Georgetown: The Williamson County Chapter of the Native Plant Society of Texas (NPSOT) will meet on Thursday, April 8, at the Georgetown Public Library, Georgetown, at 7:00 pm. Speaking will be Lee Sherman, a Stream Restoration and Water Quality Engineer for the City of Austin Watershed Protection Dept., on stream restoration projects and best management practices for water quality improvement. Visitors welcome. For additional information, visit http://www.npsot.org/WilliamsonCounty/new/NPSOT_Williamson_County/Welcome.html call Billye Adams at (512) 863-9636.

Tomball: “What’s New and Unique in The Plant World,” will be presented by Rand Hopkins, Monrovia Plants, Thursday, April 8, beginning at 10 a.m. at The Arbor Gate, 15635 FM 2920, Tomball. Get a sneak preview of what’s new from this industry leading nursery. For additional information, visit www.arborgate.com or call (281) 351-8851.

Austin: Cool Plants for the Shade Garden is a free, in-the-garden discussion to be held Friday, April 9, from 9 a.m. until 11 a.m. in the Demonstration Garden at AgriLife Extension Office of Travis County, 1600B Smith Rd., Austin. See some of the shade loving plants growing and learn about other perennials and annuals which require limited sun. This seminar is free and open to the public. It is presented by the Travis County Master Gardeners Association, a volunteer arm of the Texas AgriLife Extension Service in Travis County. For information, visit http://www.tcmastergardeners.org or call the Travis County Master Gardener's help desk at (512) 854-9600.

Belleville: The Bluebonnet Master Gardeners Annual plant sale will be held on Saturday, April 10 from 8 a.m. until 2 p.m. at the Austin County Fairgrounds Pavilion in Bellville. There will be directional signs to the fairgrounds on sale day. Expect flowers, shrubs, trees, roses, houseplants, herbs, gifts, books and more. Expert gardening advice, too. Proceeds will advance education, scholarships and beautification for Austin, Colorado, Fayette and Washington counties. For additional information, contact Judy at (979) 877-4706 or visit www.bluebonnetmastergardener.org.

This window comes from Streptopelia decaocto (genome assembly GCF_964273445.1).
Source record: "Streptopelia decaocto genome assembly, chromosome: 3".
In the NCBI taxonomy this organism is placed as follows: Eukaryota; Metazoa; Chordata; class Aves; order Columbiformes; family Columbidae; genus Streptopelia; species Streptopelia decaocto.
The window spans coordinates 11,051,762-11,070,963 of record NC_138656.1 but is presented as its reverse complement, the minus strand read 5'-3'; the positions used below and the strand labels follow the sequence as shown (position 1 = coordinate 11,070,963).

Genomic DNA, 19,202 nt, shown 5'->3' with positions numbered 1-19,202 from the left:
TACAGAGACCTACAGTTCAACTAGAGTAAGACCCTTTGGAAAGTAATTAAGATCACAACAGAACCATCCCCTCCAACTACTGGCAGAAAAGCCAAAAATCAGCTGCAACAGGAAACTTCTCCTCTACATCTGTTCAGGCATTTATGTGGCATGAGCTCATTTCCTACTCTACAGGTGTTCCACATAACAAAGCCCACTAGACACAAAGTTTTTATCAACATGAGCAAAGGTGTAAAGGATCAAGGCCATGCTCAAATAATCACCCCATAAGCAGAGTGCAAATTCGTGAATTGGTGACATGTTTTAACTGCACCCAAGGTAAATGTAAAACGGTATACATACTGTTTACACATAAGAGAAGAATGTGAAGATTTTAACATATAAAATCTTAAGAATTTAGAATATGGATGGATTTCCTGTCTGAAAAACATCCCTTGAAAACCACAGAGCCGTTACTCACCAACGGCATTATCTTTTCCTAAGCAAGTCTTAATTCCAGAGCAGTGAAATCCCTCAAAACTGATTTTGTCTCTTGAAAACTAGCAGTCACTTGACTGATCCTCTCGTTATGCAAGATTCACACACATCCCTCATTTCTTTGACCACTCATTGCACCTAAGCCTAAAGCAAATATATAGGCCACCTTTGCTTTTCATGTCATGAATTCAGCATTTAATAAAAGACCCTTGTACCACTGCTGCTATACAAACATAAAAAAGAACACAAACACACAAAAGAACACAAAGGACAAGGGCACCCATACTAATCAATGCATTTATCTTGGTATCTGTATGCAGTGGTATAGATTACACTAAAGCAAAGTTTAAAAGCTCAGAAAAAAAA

Quitman: The Governor Hogg Park Arboretum and Botanical Gardens. 100 Gov. Hogg Parkway. Quitman, will host a Plant Sale and Dogwood Fiesta Saturday, April 10, at 9 a.m. and is over when the plants are gone. Find new, uncommon and Texas-tough perennials, ornamental grasses, hanging baskets, exotic plants and natives. For more information, visit www.woodcountyarboretum.com or call Pam Riley (903) 466-4327.

Pearland: The Harris County Master Gardener Association will present a program on WaterSmart Landscapes, Tuesday, April 13, from 6:30 p.m. until 9 p.m., at Bass Pro Shops, Highway 288 at the Sam Houston Tollway, Pearland. For more information, visit, http://hcmgap2.tamu.edu.

San Antonio: Sandy Ross and Kathy Carroll will discuss plant propagation and give demonstrations on semi-hardwood and root cuttings at the Guadalupe County (Schertz/Seguin) Chapter of the Native Plant Society of Texas meeting 7 p.m., Tuesday, April 13, at the Antique Rose Emporium, 7561 E. Evans Road, San Antonio. For additional information, contact quadalupecounty@npsot.org.

Hermann Park: The Houston Urban Gardeners will meet at 6:30 p.m., Wednesday, April 14, at the Houston Garden Center in Hermann Park. Dianne Norman with Wabash Antiques and Feed Store will talk about "What to Plant NOW." For additional information, visit www.houstonurbangardeners.org.

Austin: The AgriLife Extension Office of Travis County, 1600 B Smith Road, Austin, will host "Plant Propagation" from 9 a.m. until 11 a.m., April 17. Learning how to propagate from existing plants is a great way to populate your garden or pass along your favorites to friends. This seminar covers various propagation methods including cuttings, layering, and division, and help you overcome that fear of starting plants from seeds. The seminar will be part presentation, part participation so class size is limited to 30 participants. Please call the Master Gardener Help Desk at (512) 854-9600 to reserve your place. Participants must also bring scissors and an empty, clear plastic, 2-liter soda bottle with lid for the hands-on project. This seminar is free and open to the public. For additional information, visit www.tcmastergardeners.org or call the Travis County Master Gardener's help desk at (512) 854-9600.